[Ed. note: This is the second of a three-part series that David Bornstein is doing on how communities are integrating trauma-informed and resilience-building practices based on ACEs science.]
Liberals and conservatives often disagree about the causes of poverty and other social ills. Broadly speaking, liberals point the finger at structural factors and advocate for policy changes, while conservatives look to individuals and families and favor behavior changes. Clearly, both points of view have validity. But what’s often overlooked is what lies between these two poles — communities and neighborhoods — and the value of focusing on this middle zone.
Last week, I reported on the work of the Family Policy Council, an initiative established in Washington State in the 1990s to stem a rise in youth violence. Policy makers recognized connections between youth violence and several issues: child abuse, domestic violence, placement of children outside their family homes, dropping out of high school, teen pregnancy, youth substance abuse and youth suicide. They gave the council a modest budget and a statewide mandate, so the organization focused on helping counties across the state establish their own community networks to advance integrated solutions.
The council operated for close to two decades before its budget was cut in 2012, but the work it catalyzed continues to ripple out across the state (and is being carried forward through a new public-private initiative). Last week, researchers released the results of a three-year study examining five community networks in Washington. What they found was striking: Some communities had successfully reduced the “long-term social, emotional and physical problems related to abuse, neglect and other adverse childhood experiences.”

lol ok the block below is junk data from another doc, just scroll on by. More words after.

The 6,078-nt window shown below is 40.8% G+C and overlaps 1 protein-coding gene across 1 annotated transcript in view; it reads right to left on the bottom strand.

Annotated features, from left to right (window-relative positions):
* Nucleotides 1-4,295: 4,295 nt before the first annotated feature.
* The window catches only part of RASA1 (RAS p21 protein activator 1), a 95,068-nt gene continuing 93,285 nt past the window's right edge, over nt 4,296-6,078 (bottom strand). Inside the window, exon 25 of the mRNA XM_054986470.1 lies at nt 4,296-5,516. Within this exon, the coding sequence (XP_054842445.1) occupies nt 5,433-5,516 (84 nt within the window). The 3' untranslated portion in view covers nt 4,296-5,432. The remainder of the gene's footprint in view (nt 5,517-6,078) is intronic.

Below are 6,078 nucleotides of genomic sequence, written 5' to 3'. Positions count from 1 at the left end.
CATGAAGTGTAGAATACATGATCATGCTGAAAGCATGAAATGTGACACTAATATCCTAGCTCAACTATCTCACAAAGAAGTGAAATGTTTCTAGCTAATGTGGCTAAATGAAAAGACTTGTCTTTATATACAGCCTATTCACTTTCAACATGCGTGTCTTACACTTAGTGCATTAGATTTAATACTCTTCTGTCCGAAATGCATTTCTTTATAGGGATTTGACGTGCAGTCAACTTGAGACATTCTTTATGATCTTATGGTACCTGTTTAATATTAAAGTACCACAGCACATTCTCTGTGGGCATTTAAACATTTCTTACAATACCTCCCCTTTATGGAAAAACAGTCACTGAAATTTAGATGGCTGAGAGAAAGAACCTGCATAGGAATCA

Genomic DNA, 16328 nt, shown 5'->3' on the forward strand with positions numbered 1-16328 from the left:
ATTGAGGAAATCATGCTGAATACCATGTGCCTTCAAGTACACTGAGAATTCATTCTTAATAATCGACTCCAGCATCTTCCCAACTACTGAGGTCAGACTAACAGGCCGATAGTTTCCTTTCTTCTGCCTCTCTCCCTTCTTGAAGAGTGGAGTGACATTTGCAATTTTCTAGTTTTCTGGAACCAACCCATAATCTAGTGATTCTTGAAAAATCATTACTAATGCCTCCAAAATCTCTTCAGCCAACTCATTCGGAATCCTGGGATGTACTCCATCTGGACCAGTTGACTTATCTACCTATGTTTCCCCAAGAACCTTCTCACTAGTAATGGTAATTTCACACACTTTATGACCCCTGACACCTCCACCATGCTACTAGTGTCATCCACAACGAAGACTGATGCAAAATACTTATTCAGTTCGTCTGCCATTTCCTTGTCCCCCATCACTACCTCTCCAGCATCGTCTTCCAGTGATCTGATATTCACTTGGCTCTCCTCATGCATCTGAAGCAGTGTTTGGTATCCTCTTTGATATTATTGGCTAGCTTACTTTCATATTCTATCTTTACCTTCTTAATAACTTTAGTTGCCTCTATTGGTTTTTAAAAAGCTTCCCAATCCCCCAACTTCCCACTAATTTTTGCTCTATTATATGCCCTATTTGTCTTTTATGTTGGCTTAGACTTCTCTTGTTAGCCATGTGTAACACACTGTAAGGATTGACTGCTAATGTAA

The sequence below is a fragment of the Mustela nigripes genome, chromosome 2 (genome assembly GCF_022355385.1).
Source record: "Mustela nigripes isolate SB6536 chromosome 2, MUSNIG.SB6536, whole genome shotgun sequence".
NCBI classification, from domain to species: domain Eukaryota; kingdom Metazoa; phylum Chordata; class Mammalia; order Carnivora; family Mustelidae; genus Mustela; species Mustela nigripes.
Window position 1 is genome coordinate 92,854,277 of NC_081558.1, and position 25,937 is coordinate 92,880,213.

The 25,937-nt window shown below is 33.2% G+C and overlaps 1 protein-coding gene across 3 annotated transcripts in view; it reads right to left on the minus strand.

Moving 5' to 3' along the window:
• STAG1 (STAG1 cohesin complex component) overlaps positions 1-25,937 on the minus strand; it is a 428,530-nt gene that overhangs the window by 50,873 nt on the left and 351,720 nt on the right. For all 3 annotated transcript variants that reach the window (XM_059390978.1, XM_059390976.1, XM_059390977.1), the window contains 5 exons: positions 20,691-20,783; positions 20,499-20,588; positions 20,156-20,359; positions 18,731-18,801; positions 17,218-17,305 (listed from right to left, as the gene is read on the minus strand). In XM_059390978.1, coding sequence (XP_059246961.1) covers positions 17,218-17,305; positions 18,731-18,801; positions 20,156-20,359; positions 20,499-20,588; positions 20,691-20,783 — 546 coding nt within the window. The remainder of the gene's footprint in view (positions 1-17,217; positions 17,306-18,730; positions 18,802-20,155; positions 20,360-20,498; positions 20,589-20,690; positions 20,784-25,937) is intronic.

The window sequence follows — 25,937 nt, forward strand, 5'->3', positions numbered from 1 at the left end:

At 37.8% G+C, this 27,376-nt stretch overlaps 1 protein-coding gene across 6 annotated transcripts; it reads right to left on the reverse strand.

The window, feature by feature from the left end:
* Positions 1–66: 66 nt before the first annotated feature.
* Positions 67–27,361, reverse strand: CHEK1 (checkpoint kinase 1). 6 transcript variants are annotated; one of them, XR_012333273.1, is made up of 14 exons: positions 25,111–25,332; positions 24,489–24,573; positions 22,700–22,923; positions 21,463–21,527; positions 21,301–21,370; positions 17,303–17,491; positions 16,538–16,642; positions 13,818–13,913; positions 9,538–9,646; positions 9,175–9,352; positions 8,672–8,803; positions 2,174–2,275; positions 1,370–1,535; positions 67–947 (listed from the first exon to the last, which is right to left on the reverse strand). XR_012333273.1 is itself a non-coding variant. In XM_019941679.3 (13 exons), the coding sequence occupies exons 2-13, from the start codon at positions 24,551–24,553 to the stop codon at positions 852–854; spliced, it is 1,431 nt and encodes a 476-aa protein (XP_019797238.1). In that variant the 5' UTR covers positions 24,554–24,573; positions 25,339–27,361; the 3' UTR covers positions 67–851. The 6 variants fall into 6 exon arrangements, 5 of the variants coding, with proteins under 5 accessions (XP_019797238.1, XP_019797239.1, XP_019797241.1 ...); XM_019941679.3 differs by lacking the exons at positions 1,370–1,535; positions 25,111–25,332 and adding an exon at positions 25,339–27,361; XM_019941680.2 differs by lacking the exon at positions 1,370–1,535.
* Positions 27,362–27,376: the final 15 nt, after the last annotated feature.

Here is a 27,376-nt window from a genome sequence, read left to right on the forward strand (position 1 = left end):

“These are very hard issues to solve, and some of these efforts have been successful with pretty slim resources, just a hundred thousand dollars or a few hundred thousand dollars,” said Natalya Verbitsky-Savitz, the principal investigator on the study. The reason for the outsize impact, relative to resources, was the way networks leveraged resources by engaging partners within the community, she said.
The study found improved graduation rates in Walla Walla, reductions in prenatal smoking and alcohol use by mothers, and fewer infants born at low or very low birth weights in Skagit, and reduced alcohol use among teenagers in Okanogan, Verbitsky-Savitz said. What’s more, the communities had built up their own capacity to create productive partnerships and coalitions, establish shared goals, and use evidence-based approaches to make progress — although all of them needed help to learn how to make good use of data, mobilize residents and sustain themselves.
To continue reading, go to: http://www.nytimes.com/2016/08...ildhood-traumas.html